6 of 6 people found the following review helpful
Chimpanzees can use Sign Language??,
This review is from: Next of Kin (Living Planet Book) (Paperback)
Next of Kin: What Chimpanzees Have Taught Me About Who We Are was written by Roger Fouts (with Stephen Turkel Mills) and first published in 1998. The book is about the lives of a group of chimpanzees (particularly a female named Washoe) who can use American Sign Language (ASL) and Roger's commitment to them over the last three decades.
The chimps detailed in the book are Washoe, Tatu, Moja*, Loulis and Dar. I know their names and the signs for each of their names well because I met them myself. Back in 2001 I did two weeks voluntary work at the Chimpanzee and Human Communication Institute (CHCI), part of Central Washington University in Washington, USA, the current home of these chimpanzees.
* Moja is no longer alive, she passed away in 2002.
I did a psychology degree which led to my fascination in language. Chimpanzees who have successfully been taught ASL are used as case studies in order to try to explain language development. I am also a travel-holic and a trip to the West coast seemed like a good idea, thus I applied and was accepted to work as a volunteer at CHCI. Next of Kin was advised as reading material before we arrived in order for us to gain some understanding of the centre and the background of the five residents…..
…. And so I came across this book and I literally couldn't put it down. It is fascinating, compelling and heart-warming. It will teach you about things you never thought were possible…..
The story starts back in the early 1970s with the ideas of Allen and Beatrix Gardner. These researchers came up with the great idea of finding themselves a baby chimpanzee and attempting to teach it ASL in order to see whether or not it was lack of vocal, rather than mental, ability which prohibited our closest relatives from using a spoken language. In 1976 they acquired a ten month old female chimpanzee named Washoe, who had become surplus to the Space Program. Roger Fouts was hired by Gardner and Gardner as part of a team of research assistants who cared for the chimp and taught her ASL. At the time he started to work with Washoe she had already been taught around two dozen signs. Roger helped to raise Washoe in a caravan and garden in Reno, Nevada. She was treated the same way one would a human child with 24hour care. They clothed her, bathed her and put her in diapers, fed her using cutlery, played dolls with her and signed her bedtime stories. Spoken English was not used at any point in her presence. Only ASL was permitted.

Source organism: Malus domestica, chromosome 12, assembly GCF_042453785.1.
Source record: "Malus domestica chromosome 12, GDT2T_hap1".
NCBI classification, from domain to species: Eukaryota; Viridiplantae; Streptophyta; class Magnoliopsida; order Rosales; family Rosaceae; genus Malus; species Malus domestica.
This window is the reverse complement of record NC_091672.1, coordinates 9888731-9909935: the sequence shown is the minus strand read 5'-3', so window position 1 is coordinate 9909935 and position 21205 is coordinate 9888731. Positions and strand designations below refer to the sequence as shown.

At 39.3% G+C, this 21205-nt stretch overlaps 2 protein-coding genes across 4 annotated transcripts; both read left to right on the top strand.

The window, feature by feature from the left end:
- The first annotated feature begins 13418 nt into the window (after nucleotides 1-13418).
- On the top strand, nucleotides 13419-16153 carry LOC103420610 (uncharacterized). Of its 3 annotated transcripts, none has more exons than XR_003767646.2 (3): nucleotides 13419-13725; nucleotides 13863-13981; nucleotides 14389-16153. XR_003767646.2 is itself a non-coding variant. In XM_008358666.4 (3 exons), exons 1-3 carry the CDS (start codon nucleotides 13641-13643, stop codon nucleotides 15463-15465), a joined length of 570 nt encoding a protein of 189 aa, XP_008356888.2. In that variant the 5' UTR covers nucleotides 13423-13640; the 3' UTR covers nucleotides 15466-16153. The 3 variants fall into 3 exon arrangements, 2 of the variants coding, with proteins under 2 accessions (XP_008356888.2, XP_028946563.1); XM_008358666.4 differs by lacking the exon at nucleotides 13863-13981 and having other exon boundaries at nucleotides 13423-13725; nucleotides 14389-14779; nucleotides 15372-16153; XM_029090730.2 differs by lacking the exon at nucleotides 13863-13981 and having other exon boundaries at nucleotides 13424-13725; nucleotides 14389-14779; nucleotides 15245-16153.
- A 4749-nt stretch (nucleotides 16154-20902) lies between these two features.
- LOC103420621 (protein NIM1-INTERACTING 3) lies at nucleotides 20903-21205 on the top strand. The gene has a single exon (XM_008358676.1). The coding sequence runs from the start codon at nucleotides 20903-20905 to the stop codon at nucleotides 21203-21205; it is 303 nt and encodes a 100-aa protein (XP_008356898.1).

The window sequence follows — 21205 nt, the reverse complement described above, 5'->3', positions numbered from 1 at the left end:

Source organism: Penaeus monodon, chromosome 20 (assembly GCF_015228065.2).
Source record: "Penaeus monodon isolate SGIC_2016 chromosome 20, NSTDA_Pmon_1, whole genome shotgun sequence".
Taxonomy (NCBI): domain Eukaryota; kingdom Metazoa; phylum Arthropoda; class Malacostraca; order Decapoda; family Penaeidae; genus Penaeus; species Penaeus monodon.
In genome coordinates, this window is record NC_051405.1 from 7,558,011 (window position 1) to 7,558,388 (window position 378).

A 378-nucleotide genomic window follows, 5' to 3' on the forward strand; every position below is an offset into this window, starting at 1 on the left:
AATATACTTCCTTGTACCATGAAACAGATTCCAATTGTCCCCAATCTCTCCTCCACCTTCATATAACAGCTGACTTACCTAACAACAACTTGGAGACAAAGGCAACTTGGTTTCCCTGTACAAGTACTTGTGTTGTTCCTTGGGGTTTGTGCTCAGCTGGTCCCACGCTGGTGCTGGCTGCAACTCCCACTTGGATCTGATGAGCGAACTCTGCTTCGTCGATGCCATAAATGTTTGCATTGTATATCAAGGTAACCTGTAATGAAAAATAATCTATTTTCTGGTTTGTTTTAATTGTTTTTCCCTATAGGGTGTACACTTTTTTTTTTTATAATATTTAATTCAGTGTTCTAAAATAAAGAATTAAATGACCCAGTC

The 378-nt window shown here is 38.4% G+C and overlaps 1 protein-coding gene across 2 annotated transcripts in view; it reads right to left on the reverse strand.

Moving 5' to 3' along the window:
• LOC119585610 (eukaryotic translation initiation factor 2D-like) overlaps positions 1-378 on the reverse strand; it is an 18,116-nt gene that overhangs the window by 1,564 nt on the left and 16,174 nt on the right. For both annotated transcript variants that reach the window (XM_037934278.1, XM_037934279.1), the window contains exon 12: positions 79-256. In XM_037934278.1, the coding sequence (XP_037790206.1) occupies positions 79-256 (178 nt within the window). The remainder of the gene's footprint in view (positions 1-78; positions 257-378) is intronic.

A large part of the book is devoted to these first few years of Washoe's life and it can be frightfully amusing at points. Washoe was a mischievous and boisterous youngster who loved playing games and being tickled. At one point Roger describes how she managed to get hold of a bottle of washing-up liquid which she drank. Roger was convinced she was going to die!! She didn't but in his own words 'it cleaned Washoe out like nobodies business and he spend the rest of the day cleaning up Chimpanzee diarrhoea!!
The team of researchers successfully taught Washoe more and more signs. For example EAT, CRY, GO, SIT, SAD, HAPPY, BIRD, PLEASE, CLIMB, CAR, BABY, MINE, PLAY, MORE, BLACK BUGS, SORRY, TREE, CAT, TICKEL, FRUIT, YOU, UP, OUT and many others. By the time she was five Washoe had a vocabulary of around 130 words, today she has a vocabulary of >200 words, which frankly is amazing. Washoe could combine words to form basic sentences, for example: YOU ME OUT; GIVE ME FRUIT; PLEASE PERSON HUG; ME CLIMB TREE.
Sadly though Washoe got too big and too boisterous. Gardner and Gardner proved what they wanted they decided she needed to move somewhere more permanent and secure. Hence in October 1970, Washoe moved to a research lab at the Institute for Primate Studies in Oklahoma, Roger Fouts went with her as her primary guardian.